Welcome to Dr Khurana’s Awake Craniotomy pages.
Images shown here are with the permission of Dr Khurana’s patients, for educational purposes.
- Dr Khurana: Awake Brain Surgery Team in Action (Video, 3.5 minutes, 2018)
Panel above: This lady presented with a very large and aggressive primary brain cancer, a GBM. Her brain was swollen, and without surgery she would have lived a few weeks at most. I operated on her twice over a period of eight years, both surgeries were undertaken while she was awake, comfortable and interactive with us. Her survival from a GBM (eight years) was far more than the average survival for this tumour (1.5-2 years). Note the incision, which was photographed one week after her first surgery (green arrows). I use minimally invasive microsurgical techniques for my awakes.
This page has information about the following:
- What is an awake craniotomy?
- Why is an awake craniotomy carried out? i.e., What is its main advantage?
- Is an awake craniotomy the right choice for me?
- Are there any disadvantages of awake craniotomy?
- Will I be in any pain during awake brain surgery? What can I expect?
Please see our Multimedia page for information about the following:
- What is Dr Khurana’s experience with awake craniotomy patients?
- [Includes MULTIMEDIA – Publicly available press reports on some of Dr Khurana’s awake surgeries]
What is an awake craniotomy?
Awake craniotomy is a neurosurgical art that uniquely combines training, advanced technology and microsurgical techniques and, perhaps most important of all, meticulous teamwork, preparation and communication. During some designated part of the operation, the patient is gently awoken by the team in order to be interactive with, and neurologically testable by, members of the team during the surgery. Via the techniques I use, typically:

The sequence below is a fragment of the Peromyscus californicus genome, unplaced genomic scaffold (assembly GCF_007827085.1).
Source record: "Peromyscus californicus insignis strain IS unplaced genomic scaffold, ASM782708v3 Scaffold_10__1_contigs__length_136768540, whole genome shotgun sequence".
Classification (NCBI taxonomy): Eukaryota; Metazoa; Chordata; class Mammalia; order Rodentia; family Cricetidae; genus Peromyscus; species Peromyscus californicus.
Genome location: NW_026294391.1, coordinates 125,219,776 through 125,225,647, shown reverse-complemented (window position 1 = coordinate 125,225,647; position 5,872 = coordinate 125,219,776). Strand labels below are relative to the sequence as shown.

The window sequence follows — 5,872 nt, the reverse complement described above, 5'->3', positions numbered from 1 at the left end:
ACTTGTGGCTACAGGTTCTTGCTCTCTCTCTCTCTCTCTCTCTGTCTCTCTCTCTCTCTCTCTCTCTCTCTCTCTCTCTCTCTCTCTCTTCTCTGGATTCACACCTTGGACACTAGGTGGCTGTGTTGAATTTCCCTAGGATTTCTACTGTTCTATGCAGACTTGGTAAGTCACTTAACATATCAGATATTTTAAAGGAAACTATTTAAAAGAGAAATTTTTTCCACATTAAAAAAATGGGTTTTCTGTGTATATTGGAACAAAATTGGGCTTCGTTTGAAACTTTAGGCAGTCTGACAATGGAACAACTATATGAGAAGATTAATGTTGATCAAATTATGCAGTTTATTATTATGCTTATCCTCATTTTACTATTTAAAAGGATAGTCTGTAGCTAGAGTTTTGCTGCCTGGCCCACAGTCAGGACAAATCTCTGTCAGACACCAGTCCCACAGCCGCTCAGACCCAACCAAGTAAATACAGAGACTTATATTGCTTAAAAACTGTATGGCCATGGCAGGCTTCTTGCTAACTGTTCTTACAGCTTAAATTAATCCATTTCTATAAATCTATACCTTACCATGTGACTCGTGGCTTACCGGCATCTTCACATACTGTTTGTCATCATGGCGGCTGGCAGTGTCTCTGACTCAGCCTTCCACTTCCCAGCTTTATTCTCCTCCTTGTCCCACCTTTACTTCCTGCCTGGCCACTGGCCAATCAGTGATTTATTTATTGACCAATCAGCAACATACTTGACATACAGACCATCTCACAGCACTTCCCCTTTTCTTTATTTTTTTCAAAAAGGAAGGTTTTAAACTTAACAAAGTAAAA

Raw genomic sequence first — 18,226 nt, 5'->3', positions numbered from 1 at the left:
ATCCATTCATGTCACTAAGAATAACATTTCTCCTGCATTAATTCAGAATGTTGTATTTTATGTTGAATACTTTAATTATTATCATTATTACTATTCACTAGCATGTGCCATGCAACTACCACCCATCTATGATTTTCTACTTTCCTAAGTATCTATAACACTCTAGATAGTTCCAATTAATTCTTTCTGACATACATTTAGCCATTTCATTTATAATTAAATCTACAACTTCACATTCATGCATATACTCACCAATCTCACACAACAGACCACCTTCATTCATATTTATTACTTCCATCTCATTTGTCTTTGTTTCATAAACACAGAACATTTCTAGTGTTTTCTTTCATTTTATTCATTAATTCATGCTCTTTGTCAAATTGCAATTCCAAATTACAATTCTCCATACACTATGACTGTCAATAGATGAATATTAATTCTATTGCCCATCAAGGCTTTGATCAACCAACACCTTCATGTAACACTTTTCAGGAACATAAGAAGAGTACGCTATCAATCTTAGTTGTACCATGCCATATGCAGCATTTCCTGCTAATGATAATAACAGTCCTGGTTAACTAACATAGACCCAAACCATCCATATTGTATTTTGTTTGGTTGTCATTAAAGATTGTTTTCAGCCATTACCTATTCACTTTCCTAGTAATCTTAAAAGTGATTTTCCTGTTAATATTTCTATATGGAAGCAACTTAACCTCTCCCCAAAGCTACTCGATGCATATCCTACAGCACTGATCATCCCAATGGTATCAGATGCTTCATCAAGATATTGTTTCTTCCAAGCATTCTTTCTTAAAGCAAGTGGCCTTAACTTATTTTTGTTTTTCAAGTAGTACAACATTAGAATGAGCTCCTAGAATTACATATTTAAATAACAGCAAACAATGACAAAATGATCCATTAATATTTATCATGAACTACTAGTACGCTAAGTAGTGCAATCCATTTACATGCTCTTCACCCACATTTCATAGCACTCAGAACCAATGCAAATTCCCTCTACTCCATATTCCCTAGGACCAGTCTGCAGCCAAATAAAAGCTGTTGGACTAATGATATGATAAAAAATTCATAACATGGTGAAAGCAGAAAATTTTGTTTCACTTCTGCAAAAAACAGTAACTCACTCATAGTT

- Only a small amount of scalp hair is shaved;
- The incision and craniotomy are of a ‘minimal’ footprint as safely possible;
- The patient can NOT hear or feel the ‘drilling’ part of the craniotomy (we have surveyed numerous consecutive awake craniotomy patients of mine to verify this; British Journal of Neurosurgery 2011).
Its key advantages are:
- Enhanced safety via awake testing during the procedure [THIS CAN LOWER PERMANENT COMPLICATION RATES];
- Facilitating removal of more tumour volume especially for lesions in “high-price real estate” of the brain [THIS CAN ENHANCE SURVIVAL];
- Avoidance of prolonged inhalational anaesthesia (use of short-acting intravenous anaesthetics instead)
The part for which a patient is awoken is usually the “critical part” of the surgery, for example, involving removal of a brain tumour (e.g., glioma, or a brain cancer such as glioblastoma or metastasis) or cavernous malformation / cavernoma, where the tumour is located in a highly important brain location (i.e., “eloquent brain” aka “high-price brain real-estate”). The surgeon’s tumour resection is guided by a combination of electrophysiological testing (brain micro-electrical stimulation – see image below) and the real-time bed-side testing results from the patient (e.g., the patient’s language, vision, movement and/or touch-sensation) as tested during the surgery.
The key goals of awake craniotomy are to try to maximise the quantity of a patient’s life and minimise the risk of compromising their quality of life. The overall safety and efficacy of this procedure have been demonstrated in an evidence-based manner through cumulative experience with thousands of neurosurgery patients worldwide over decades.